GlaxoSmithKline open sources potential malaria cures
Daylife/Reuters Pictures used by permission
The chief executive of the world’s second biggest pharmaceutical company will today announce that he is putting into the public domain thousands of potential drugs that might cure malaria.
Andrew Witty, the British boss of Glaxo-SmithKline, will say in a major speech that multinational drug companies have to balance social responsibility alongside the need to make profits for their shareholders. There is, he will say, an “imperative to earn the trust of society, not just by meeting expectations but by exceeding them”.
GSK will publish details of 13,500 chemical compounds from its own library that have potential to act against the parasite that causes malaria in sub-Saharan Africa, killing at least one million children every year.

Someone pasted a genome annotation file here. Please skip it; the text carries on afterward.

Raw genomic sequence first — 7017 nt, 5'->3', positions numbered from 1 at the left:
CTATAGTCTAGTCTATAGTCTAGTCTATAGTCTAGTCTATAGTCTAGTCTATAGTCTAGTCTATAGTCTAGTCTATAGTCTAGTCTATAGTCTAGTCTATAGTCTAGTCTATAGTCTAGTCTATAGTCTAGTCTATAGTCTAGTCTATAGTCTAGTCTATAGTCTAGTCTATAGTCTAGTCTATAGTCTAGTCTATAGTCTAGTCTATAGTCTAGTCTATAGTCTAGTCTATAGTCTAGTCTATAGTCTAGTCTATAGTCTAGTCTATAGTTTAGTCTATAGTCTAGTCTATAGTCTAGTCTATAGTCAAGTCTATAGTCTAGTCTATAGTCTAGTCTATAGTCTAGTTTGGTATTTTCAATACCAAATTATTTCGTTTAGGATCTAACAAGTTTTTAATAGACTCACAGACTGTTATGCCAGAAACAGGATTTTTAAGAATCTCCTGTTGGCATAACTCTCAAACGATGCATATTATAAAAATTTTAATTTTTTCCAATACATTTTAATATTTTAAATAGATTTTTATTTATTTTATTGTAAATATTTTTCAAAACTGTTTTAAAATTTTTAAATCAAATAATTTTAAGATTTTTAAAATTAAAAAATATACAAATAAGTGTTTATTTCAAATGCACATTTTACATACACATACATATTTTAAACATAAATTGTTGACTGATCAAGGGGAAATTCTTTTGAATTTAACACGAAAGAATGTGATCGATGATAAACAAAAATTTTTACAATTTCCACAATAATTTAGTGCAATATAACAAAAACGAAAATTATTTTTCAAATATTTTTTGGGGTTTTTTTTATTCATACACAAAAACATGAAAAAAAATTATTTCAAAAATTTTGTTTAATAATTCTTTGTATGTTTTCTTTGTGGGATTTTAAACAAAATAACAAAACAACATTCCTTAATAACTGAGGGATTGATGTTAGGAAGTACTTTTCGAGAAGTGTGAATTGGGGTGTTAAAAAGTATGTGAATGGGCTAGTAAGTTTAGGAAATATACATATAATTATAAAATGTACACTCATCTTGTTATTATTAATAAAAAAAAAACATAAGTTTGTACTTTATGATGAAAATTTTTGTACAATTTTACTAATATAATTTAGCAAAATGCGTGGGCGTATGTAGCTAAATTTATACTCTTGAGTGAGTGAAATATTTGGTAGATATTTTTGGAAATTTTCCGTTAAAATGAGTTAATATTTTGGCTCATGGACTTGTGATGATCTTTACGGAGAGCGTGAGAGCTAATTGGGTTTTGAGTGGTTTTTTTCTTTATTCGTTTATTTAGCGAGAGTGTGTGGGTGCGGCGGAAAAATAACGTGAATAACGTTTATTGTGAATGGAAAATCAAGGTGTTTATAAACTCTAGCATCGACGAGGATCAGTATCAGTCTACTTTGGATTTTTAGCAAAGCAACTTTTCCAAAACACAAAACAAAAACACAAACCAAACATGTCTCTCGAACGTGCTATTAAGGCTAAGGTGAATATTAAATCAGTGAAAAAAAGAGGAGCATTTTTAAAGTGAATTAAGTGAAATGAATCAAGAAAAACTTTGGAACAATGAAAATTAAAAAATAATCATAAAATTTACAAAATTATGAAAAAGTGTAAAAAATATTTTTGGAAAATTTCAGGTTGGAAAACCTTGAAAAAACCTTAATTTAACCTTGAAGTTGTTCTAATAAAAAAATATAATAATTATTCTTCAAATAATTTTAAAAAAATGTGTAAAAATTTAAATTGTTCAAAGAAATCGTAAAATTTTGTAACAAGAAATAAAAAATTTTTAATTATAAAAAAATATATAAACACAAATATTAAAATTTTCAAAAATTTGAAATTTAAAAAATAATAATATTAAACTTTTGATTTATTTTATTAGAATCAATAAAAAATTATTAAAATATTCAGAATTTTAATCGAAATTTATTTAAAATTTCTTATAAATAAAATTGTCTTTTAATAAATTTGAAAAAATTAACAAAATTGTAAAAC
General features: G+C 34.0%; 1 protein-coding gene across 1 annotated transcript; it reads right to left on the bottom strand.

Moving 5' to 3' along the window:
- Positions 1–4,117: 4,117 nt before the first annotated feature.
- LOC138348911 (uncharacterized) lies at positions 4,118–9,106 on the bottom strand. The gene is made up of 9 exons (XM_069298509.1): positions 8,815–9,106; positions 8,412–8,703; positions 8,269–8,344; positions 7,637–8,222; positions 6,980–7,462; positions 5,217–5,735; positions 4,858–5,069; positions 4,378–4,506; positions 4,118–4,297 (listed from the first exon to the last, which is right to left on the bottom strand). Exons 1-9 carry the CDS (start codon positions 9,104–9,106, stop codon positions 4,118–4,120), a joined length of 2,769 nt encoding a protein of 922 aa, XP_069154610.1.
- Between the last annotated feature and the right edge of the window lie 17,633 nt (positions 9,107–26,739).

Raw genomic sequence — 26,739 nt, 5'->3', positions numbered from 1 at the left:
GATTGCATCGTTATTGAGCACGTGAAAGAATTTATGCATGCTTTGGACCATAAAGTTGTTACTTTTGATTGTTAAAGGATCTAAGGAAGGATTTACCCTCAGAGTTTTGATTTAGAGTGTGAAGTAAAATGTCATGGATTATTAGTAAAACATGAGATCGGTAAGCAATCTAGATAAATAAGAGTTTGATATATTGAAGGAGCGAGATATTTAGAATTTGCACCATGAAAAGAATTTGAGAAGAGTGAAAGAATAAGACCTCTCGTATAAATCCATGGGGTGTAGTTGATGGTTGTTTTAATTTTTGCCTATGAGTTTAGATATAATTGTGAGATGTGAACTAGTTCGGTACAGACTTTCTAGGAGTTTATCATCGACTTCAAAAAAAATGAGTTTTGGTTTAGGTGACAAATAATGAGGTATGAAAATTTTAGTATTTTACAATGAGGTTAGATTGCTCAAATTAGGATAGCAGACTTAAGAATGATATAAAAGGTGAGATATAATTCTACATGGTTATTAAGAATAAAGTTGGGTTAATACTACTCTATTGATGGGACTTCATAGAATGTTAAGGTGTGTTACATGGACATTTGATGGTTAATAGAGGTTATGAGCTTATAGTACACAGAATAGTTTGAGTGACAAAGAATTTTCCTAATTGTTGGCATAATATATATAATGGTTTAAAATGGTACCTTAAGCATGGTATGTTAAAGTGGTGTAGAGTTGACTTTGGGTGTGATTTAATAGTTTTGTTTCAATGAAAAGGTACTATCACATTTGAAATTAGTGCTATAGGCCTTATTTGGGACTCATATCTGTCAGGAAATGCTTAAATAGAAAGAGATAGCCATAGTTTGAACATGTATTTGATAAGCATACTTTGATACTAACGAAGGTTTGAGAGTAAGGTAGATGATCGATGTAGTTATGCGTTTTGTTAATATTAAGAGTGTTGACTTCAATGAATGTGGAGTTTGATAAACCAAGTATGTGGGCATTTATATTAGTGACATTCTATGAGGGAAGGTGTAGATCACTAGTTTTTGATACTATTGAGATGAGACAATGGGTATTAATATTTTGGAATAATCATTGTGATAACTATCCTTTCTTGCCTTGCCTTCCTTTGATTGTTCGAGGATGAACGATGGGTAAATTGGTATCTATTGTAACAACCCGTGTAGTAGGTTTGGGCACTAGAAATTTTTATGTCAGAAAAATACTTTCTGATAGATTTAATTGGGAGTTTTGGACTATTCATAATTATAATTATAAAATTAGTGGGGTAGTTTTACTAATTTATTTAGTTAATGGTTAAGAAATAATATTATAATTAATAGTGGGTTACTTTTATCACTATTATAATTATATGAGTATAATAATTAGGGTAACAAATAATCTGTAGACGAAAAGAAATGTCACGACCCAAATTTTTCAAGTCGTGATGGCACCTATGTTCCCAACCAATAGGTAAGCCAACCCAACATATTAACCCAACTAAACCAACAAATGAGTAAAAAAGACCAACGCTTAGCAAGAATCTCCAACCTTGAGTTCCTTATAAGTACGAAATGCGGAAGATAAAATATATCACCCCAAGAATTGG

It took a team of five investigators a year to screen the two million compounds in GSK’s library – its entire collection of potential drugs and possibly the biggest such library in the world…
Speaking to the Guardian in advance of the announcement in New York, he said: “To my knowledge nobody’s ever put confirmed-hit structures into the public domain. Universities have done stuff like this but on a much smaller scale.
“I think it’s a significant contribution to give scientists around the world 13,500 new opportunities to start research.”
Witty will also announce an $8m fund to pay for scientists to explore these chemicals or others in an “open lab” within its research centre at Tres Cantos, Spain, which is dedicated to work on malaria and other diseases of the developing world.
It’s trying to create a permissiveness around scientific research in an area where we know the marketplace isn’t going to stimulate massive research,” he said.
“Given that there is only a handful of big companies who focus on malaria, this is a chance to get thousands of researchers involved – just like software companies encourage thousands of people to contribute their new ideas for software – and we’ll see what comes of it.”
RTFA. Imagine if this becomes a trend! It will seem like heresy to some for a corporate head to bow to conscience. Andrew Witty seems to mean it.